State v. Gomez-Rodriguez, 2007 Iowa App. LEXIS 735 (IA Ct. App. 2007)
STATE OF IOWA, Plaintiff-appellee, vs. LUIS ALBERTO GOMEZ-RODRIGUEZ, Defendant-Appellant.
No. 7-193 / 06-0527
COURT OF APPEALS OF IOWA
2007 Iowa App. LEXIS 735
June 13, 2007, Filed
COUNSEL: Mark C. Smith, State Appellate Defender, and Shellie L. Knipfer, Assistant Appellate Defender, for appellant.
Thomas J. Miller, Attorney General, Thomas S. Tauber, Assistant Attorney General, William E. Davis, Scott County Attorney, Gary Allison, Muscatine County Attorney, and Kerrie L. Snyder and Alan Ostergren, Assistant County Attorneys, for appellee.
JUDGES: ZIMMER, J. Heard by Vogel, P.J., and Zimmer and Miller, JJ.
OPINION BY: ZIMMER
Luis Alberto Gomez-Rodriguez appeals his conviction for two counts of first-degree murder and one count of interference with official acts. 1 He claims ineffective assistance of counsel due to his trial counsel’s failure to argue the defense of IMPERFECT self-defense. We affirm.
1 Although Gomez-Rodriguez’s notice of appeal states he “appeals every adverse ruling entered against him in this cause,” his argument on appeal focuses on the murder convictions.
I. Background and Facts
Gomez-Rodriguez immigrated to the United States from Cuba. He worked with his companion of seven and one-half years, Maria Rivero, buying, selling, and remodeling homes in Florida. They accumulated approximately $ 120,000 to $ 150,000. In mid-2004, while Gomez-Rodriguez was away on a business trip, Rivero and Julio Sarol took the money and disappeared.
Between June 2004 and February 2005, Gomez-Rodriguez made many attempts to locate Rivero and Sarol to obtain his share of the money that he and Rivero had accumulated. He contacted Sarol’s brother, two private investigators, an attorney, and the Ottumwa Police Department. He also conducted his own investigation. At some point, Gomez-Rodriguez was told that Julio Sarol had offered two people $ 10,000 to kill Gomez-Rodriguez. This information was also reported to the Ottumwa police.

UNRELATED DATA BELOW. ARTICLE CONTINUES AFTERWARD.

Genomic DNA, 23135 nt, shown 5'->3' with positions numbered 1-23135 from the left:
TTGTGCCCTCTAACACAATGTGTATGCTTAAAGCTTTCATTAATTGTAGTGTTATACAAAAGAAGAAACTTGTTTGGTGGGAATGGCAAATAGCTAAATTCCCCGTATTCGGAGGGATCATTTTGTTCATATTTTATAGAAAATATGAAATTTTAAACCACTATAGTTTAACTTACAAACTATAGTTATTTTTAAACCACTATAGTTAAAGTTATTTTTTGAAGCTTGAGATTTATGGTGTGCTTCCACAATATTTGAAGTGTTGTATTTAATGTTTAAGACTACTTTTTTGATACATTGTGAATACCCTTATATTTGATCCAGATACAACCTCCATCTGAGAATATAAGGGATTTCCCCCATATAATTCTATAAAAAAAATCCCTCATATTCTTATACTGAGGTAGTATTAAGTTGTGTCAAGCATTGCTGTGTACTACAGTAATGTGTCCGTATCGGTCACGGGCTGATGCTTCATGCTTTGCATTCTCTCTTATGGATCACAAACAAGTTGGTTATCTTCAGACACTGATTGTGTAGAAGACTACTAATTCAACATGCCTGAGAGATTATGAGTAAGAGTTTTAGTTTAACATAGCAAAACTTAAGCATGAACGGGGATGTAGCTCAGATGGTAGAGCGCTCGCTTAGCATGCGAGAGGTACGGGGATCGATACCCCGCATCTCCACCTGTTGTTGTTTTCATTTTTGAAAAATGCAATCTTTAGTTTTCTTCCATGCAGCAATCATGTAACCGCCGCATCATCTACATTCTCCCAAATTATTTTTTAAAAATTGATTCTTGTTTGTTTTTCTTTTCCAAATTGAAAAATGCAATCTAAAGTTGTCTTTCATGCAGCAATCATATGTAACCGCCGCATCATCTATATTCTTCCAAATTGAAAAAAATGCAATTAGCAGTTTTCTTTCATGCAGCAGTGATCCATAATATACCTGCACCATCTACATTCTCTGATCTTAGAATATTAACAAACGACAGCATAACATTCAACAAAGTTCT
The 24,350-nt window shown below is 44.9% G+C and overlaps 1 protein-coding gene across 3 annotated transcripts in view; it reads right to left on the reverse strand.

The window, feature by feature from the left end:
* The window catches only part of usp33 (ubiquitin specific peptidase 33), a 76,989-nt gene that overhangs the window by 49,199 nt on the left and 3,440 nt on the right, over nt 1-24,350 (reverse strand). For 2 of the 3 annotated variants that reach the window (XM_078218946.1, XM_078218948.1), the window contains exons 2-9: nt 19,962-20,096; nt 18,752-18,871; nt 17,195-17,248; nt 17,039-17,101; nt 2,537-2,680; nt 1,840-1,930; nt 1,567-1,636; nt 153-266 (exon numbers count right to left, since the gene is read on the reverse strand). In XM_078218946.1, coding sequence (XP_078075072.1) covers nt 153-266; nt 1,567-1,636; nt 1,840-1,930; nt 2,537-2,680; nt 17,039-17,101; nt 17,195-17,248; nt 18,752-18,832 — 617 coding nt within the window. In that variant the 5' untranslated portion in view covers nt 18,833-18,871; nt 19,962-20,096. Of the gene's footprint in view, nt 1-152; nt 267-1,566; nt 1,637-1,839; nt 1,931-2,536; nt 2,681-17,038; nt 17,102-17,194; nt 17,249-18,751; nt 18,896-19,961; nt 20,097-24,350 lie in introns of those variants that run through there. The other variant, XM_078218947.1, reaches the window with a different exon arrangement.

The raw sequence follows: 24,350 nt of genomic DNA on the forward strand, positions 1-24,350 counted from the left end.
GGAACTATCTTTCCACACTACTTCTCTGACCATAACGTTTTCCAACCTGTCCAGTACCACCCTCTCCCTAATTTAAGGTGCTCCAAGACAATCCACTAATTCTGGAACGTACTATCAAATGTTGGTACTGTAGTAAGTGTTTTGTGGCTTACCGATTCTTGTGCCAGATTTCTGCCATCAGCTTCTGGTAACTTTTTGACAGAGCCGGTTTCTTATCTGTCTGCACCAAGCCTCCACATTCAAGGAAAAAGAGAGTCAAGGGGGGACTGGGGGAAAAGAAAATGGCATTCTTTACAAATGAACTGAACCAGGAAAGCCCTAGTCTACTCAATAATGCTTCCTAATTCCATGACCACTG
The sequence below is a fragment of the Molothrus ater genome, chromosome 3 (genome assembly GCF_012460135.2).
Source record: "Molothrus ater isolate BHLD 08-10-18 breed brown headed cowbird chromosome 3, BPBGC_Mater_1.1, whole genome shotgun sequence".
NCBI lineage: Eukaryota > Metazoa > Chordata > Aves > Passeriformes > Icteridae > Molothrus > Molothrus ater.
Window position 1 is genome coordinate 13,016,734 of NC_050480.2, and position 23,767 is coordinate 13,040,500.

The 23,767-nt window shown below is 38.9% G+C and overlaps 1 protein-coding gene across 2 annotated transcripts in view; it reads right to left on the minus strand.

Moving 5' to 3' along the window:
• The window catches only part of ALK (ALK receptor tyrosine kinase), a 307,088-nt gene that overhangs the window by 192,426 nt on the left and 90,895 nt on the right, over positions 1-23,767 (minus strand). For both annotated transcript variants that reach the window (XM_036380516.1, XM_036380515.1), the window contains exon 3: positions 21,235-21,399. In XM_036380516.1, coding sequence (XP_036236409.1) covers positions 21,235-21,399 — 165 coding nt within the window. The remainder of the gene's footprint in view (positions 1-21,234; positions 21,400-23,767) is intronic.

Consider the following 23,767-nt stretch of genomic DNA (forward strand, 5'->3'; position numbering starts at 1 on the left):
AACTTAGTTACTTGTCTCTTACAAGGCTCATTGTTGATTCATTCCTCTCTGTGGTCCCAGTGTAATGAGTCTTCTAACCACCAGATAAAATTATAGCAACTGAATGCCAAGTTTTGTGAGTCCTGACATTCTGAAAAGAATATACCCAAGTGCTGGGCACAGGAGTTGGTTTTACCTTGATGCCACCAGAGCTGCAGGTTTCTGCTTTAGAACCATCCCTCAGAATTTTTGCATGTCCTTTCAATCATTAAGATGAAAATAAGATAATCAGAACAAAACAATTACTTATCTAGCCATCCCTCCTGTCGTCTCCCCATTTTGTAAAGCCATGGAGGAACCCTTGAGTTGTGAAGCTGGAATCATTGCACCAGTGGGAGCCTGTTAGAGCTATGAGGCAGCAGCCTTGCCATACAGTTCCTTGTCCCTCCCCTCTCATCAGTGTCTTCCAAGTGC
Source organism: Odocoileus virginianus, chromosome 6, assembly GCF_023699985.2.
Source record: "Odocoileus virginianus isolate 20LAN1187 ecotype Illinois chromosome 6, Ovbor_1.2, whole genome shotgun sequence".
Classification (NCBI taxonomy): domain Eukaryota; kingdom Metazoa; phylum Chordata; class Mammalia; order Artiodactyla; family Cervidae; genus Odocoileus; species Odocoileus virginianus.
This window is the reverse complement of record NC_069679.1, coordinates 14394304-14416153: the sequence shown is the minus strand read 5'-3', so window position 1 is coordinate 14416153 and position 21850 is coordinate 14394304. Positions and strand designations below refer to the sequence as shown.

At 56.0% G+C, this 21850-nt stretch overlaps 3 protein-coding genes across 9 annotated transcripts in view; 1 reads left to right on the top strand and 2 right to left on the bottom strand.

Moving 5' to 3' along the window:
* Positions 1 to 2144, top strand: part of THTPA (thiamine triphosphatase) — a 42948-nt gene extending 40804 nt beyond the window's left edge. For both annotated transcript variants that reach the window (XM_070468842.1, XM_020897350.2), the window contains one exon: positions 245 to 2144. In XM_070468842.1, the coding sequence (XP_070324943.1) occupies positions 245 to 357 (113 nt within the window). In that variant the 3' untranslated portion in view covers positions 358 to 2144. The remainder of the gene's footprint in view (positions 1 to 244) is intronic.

Gomez-Rodriguez eventually tracked Rivero and Sarol to Muscatine, Iowa. During the late afternoon on February 23, 2005, Gomez-Rodriguez parked his van in a yard near a duplex where Rivero and Sarol were living. Armed with a six-shot .38 caliber revolver and a ten-shot 9mm semiautomatic pistol, Gomez-Rodriguez waited for the pair to return home.
Shortly after 5:00 p.m., Rivero and Sarol arrived at their residence in their pickup truck and parked the vehicle behind their home. At that point, Gomez-Rodriguez approached the truck and shot Sarol several times. Rivero got out of the truck and ran away screaming. Gomez-Rodriguez chased her down the street, repeatedly shooting at her. After Rivero fell, he caught up with her, stood over her, and shot her once in the back. He then returned to the truck and shot Sarol two more times. Both Rivero and Sarol died of their injuries.
Gomez-Rodriguez left the scene in his van. He was pursued by police and, after a short standoff, surrendered and was taken into custody. At the police station, Gomez-Rodriguez told an officer that he had tried to talk to Sarol and Rivero, but Sarol pulled a red-colored gun, 2 and he got scared. A flare gun, loaded with a flare, was found near Sarol’s body.
2 The record shows that, when looking down the barrel of a flare gun, it is red.
Gomez-Rodriguez was charged with two counts of first-degree murder in violation of Iowa Code sections 707.1 and 707.2 (2005) and one count of interference with official acts in violation of section 719.1. A jury found him guilty of all three counts. He was sentenced to a life sentence for each of the murders, and a five-year sentence for the interference charge, to run concurrently. Gomez-Rodriguez appeals.
Gomez-Rodriguez contends he was denied the effective assistance of counsel by his counsel’s failure to argue the defense of IMPERFECT self-defense and to request an instruction explaining the concept.
A claim of ineffective assistance of counsel requires a de novo review because the claim is derived from the Sixth Amendment of the United States Constitution. State v. Wills, 696 N.W.2d 20, 22 (Iowa 2005). Typically, ineffective assistance of counsel claims are preserved for possible postconviction proceedings to enable a complete record to be developed. State v. Truesdell, 679 N.W.2d 611, 616 (Iowa 2004). “However, they may be resolved on direct appeal when the record adequately addresses the issues.” State v. Kone, 557 N.W.2d 97, 102 (Iowa Ct. App. 1996). Here, we find the record is adequate to resolve Gomez-Rodriguez’s claim.